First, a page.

In the world of rock and roll, writing your own stuff isn’t exactly anything new. Ever since the days of the Beatles striking out on their own, it’s almost been expected for a band to write their own material, or at the very least have one member singled out as the main songwriter. Then again, it’s never a bad thing to let go of the reins every once in a while.
Even if these acts normally have one songwriter at the helm, these were songs that were written by someone else entirely. Even though it would be easy to just assemble a bunch of B-sides for a list like this, most of these are considered fairly well known hits as well, up there with some of the best stuff that these acts have ever done.
It doesn’t even have to be the whole song either, with some of these collaborators working almost like songwriting doctors, taking the basics of what each of these bands had and turning it into something that you would have never expected, from ballads to some of the more intense sides of these acts’ discography. They might not sound exactly as you would expect them to all the time, but there’s nothing wrong with these bands stretching their artistic muscles every now and again. There was some fresh blood here, and these acts were more than willing to play the game.
10. On Any Other Day - The Police
As punk was slowly turning into new wave, the Police seemed to have their finger on the pulse of where rock would be heading in the next decade. Just like other alternative-leaning punk acts like The Clash, they weren't afraid to flirt with different genres when they felt like it, dipping their toes into reggae before getting their sound coated in synths as the '80s turned a corner. One thing you could expect is Sting to write a brilliant melody over the top though...most of the time.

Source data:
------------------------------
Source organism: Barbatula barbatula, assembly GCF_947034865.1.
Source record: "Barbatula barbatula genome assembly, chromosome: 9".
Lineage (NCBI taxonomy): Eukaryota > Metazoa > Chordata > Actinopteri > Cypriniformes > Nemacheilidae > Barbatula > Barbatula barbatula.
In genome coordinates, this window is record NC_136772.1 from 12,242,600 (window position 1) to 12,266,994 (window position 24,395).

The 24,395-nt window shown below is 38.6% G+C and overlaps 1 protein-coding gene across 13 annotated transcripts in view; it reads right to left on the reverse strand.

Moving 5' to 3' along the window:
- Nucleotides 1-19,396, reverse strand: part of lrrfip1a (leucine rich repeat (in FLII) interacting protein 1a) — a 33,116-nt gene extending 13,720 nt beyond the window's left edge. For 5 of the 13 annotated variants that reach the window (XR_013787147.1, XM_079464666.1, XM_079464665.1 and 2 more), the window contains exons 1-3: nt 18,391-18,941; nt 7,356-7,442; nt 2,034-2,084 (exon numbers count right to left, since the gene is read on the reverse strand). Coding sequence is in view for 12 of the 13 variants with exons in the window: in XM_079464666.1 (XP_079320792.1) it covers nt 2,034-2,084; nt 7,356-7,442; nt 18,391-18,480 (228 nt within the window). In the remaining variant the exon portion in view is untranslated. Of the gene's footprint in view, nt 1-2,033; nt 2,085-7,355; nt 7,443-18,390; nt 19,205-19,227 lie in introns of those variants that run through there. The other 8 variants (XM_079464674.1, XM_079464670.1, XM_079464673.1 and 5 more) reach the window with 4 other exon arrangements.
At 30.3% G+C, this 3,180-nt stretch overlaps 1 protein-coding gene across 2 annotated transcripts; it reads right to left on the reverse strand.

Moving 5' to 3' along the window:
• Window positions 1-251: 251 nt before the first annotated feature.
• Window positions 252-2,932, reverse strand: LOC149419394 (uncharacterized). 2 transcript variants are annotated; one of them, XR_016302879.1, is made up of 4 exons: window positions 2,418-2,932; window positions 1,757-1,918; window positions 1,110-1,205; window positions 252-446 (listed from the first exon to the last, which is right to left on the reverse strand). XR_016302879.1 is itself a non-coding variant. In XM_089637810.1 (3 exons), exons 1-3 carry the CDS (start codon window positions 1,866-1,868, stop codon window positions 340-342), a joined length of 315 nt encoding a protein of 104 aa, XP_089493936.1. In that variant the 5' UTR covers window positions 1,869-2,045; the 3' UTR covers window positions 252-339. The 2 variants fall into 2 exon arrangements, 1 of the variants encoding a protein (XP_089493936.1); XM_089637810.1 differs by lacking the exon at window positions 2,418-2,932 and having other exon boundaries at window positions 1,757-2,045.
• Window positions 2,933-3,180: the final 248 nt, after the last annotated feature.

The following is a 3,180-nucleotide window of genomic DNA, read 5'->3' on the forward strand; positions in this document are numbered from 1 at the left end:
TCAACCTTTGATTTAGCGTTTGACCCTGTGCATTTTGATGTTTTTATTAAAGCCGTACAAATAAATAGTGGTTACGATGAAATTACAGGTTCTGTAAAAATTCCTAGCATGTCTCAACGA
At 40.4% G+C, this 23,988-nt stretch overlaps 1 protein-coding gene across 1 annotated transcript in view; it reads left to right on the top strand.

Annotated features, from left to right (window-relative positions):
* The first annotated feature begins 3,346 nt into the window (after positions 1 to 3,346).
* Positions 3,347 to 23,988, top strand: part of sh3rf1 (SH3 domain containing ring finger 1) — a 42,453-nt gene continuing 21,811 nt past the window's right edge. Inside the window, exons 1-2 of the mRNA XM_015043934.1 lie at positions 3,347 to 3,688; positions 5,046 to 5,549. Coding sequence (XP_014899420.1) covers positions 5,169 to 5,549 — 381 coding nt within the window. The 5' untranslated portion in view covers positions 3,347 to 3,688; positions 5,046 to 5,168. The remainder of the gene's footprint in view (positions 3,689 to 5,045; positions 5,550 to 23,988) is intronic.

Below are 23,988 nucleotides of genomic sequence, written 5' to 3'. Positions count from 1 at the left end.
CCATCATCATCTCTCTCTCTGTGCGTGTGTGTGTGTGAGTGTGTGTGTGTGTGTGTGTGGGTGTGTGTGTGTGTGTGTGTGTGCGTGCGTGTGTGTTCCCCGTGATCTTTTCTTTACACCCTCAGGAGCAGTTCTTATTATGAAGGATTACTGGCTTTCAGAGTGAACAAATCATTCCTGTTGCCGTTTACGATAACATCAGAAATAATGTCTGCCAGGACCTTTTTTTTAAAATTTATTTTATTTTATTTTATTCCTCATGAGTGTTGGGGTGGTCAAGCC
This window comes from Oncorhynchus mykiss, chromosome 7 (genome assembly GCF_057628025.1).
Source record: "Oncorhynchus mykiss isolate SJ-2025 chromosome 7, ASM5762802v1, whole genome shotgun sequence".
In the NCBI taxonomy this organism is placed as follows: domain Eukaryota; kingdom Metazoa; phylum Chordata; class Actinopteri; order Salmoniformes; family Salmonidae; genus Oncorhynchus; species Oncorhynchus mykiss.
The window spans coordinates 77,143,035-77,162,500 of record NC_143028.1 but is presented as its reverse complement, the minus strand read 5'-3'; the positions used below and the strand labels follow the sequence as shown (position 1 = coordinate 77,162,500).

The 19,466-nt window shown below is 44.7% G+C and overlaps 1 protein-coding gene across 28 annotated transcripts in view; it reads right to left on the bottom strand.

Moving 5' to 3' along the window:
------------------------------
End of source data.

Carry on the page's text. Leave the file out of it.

When the band were still trying to figure their sound out, Reggatta de Blanc marked a bit of an experimental period for them, where soon to be classics like Message in a Bottle were put alongside their more adventurous side like The Bed's Too Big Without You. Since there was still some camaraderie in the band, they also took the back half of the record to play with their own dynamic, with Stewart Copeland writing and singing the song On Any Other Day.
Granted, it's not like this is the answer to Every Breath You Take. For the most part, Stewart was content to save most of his songs for his own solo projects like Klark Kent, and even on the recording you can hear him putting down the song he's singing by prefacing it with "you want something corny?." Regardless of how cheesy the lyrics may be and how outdated some of the problems that the character in the song are, this is still a nice little snapshot into what the Police's world was like before they became global superstars.